He had five minutes to speak at an international conference in Abuja back in February this year. He began:
His Excellency, President Muhammadu Buhari, GCON, MNI…..
His Excellency, Vice President Yemi Osibanjo, GCON, SAN……
He went on and on
And finally he said:
All other protocols duly observed.
Both the President and the Vice President were not there that morning.
But he burnt over two and half minutes of his allotted time saluting them and many others who were not also present.
He was yet to speak to what brought him to the podium.
Not long after, a piece of paper was passed to him. He had one minute to go. He became uncoordinated and stumbled to the end, overshooting his allotted time.
The next speaker came on. He went over similar protocol and stumbled to a finish also outside his time slot.
After a presentation by the head of a department of a Lagos based company, a female director was asked to make her comments and observations. Two minutes into her comments, she had said everything she needed to say. However, she went speaking for another ten minutes rambling and repeating herself until the coordinator of the meeting courteously stopped her and ended the misery of everyone.
The social stage.
Shola went to say hello to a friend, Dotun and was to spend not more than thirty minutes there. As soon as he sat down, Dotun began to talk. He went on and on, jumping from one topic to another. In between he would ask Shola whether he “understands”, a mannerism that Shola just couldn’t put up with because there was nothing to understand.
Dotun talked for a straight one and half hours disregarding Shola’s fake yawns, watch watching and all other shut up and let me get out of here signals.
Call in programs
A listener calls into a live program to make a contribution to an ongoing debate on a national or local issue. He begins by asking the presenter, “how was your night or how was your weekend and engages in other small talks. By the time he gets into the main issue, his one minute is up. Presenter thanks him for calling, a courteous way of saying your time is up, get off the line. But he doesn’t, he keeps yapping until he is rudely yanked off.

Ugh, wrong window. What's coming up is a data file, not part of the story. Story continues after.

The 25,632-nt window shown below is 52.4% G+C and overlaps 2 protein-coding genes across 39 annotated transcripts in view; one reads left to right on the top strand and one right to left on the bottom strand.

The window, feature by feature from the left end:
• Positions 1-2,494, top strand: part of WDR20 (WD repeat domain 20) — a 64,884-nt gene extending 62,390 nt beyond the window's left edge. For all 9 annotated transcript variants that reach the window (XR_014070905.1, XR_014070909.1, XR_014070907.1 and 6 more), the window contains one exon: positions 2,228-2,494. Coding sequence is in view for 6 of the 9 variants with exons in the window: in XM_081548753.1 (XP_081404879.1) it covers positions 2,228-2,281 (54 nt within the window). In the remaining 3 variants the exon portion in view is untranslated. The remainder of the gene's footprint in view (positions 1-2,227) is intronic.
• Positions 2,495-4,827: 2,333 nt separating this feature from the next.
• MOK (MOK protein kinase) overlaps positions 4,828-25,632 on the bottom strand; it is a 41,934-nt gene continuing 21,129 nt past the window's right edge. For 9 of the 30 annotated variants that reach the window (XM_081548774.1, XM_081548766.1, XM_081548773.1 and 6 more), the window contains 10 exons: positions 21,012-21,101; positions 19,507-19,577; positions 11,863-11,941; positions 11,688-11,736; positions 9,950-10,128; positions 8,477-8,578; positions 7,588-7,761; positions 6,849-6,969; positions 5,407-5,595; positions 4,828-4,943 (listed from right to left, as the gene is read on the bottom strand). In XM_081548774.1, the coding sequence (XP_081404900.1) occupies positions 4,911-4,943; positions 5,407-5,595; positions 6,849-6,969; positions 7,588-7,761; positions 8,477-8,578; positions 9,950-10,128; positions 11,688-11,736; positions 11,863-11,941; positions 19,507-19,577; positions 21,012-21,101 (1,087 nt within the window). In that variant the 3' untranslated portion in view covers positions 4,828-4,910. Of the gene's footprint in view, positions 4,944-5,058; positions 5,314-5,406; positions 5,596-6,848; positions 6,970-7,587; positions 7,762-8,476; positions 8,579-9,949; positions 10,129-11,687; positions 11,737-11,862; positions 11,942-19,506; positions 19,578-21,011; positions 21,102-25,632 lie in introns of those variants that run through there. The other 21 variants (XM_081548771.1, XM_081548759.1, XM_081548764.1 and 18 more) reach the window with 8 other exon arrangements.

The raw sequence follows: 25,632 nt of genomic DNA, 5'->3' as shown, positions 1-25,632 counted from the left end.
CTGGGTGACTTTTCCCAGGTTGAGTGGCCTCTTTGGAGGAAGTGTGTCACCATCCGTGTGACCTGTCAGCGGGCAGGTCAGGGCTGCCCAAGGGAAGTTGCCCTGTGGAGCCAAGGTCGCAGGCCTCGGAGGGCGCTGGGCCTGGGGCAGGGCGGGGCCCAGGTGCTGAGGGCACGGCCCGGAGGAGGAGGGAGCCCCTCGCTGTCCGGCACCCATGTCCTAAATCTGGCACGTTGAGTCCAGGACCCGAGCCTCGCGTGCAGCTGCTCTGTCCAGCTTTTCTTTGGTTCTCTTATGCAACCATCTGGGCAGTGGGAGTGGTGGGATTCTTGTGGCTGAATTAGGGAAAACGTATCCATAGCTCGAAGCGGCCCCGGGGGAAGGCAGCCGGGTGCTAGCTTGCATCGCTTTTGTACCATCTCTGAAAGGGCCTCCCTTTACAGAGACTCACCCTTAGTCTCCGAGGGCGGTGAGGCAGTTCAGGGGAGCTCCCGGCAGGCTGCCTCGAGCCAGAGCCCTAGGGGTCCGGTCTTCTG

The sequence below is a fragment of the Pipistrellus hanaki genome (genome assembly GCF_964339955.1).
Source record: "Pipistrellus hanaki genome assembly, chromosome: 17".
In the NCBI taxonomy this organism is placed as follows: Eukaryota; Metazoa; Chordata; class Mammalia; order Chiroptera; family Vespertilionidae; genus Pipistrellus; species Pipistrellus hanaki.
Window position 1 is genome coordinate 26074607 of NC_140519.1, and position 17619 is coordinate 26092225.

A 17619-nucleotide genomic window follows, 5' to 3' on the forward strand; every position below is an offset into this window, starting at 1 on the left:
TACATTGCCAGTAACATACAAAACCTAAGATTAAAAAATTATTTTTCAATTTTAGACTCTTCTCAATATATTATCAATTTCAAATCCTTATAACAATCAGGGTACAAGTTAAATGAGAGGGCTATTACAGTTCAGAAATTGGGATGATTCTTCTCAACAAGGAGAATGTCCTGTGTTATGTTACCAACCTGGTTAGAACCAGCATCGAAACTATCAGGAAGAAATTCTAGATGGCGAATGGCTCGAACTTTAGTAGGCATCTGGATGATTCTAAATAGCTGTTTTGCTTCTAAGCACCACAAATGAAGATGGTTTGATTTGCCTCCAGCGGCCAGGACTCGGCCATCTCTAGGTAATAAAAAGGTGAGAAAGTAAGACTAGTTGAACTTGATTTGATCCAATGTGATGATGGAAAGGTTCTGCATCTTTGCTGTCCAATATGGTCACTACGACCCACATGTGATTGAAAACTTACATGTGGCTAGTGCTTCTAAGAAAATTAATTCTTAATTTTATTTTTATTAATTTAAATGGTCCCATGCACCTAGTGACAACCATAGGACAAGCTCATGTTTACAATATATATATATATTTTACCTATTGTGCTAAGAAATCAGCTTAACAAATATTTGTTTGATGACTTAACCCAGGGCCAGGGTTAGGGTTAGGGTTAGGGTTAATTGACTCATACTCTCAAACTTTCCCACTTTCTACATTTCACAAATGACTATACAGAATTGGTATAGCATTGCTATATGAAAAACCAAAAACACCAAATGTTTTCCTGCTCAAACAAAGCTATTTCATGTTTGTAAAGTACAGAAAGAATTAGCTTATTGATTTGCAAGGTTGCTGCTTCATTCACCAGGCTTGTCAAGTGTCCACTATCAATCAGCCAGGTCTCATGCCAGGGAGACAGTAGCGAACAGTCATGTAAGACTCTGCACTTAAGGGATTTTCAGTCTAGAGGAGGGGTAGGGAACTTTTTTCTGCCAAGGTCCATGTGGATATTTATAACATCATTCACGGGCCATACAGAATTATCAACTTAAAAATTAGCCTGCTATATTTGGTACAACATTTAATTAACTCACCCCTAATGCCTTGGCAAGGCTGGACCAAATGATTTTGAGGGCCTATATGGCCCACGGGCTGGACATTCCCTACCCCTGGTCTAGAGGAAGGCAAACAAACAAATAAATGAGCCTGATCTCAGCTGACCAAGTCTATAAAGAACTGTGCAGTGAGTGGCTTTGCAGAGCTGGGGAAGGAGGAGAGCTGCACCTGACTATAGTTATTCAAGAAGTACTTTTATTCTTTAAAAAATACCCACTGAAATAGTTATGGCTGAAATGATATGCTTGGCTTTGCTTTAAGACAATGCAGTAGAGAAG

Shut up and speak.
“The most valuable of all talents is that of never using two words when one will do”. Thomas Jefferson, former United States President.
Cutting out the fat.
Salutations alone waste participants’ time at international foras in Nigeria. That is why somebody came up with the idea of “standing on existing protocols” if someone else has already established the protocols, usually the first speaker.
What is the essence of reading out the titles acquired by a public officers when delivering a speech. For instance, we know the Vice President is a Senior Advocate of Nigeria, SAN. But must every speaker at an event add that title and many others in every mention of the VP’s name? This is just to illustrate how speakers waste their time allotment and prolong public engagements, unnecessarily.
In corporate settings, presenters must tailor their presentations to their time allotments. Similarly, when called upon to comment on a presentation, please make your comment brief and shut up. If you know that you have a mouth that can get loose, write out your comment, read it out and take a bow.
Finally, what is it that turns some people into talking machines when with friends? Is it a ‘congenital disease’ or a mere habit? From my experience, it appears to be the former. Some people are born with the perchant to talk endlessly. But is there a medical cure for it? I don’t think so. So what do you do with loquacious persons who can’t help themselves? It is a big challenge. You can either sit out and endure the punishment or try to wrestle control from them. Neither is easy. If is a one on one discussion, you can deliberately throw in breakers to slow them down or prevent them from providing unnecessary details to a story or change the direction of the discussion altogether.
However, when the setting is a group discussion, one person’s attempt to stop a talking machine becomes an intricate exercise. Others may not take the cue and jump into the discussion. This makes the “saviour” to appear to be a second talking machine. One way out is for the “saviour” to specifically ask another person present to react to what the talking machine has said. In other words, the “saviour” becomes the unofficial coordinator of a social discussion that is supposed to be free flowing
To the talking machine, try and self regulate. Once you realize, I hope you do, that your voice is all that everyone hears most of the time in a discussion, it is time to shut up and allow others to contribute equitably.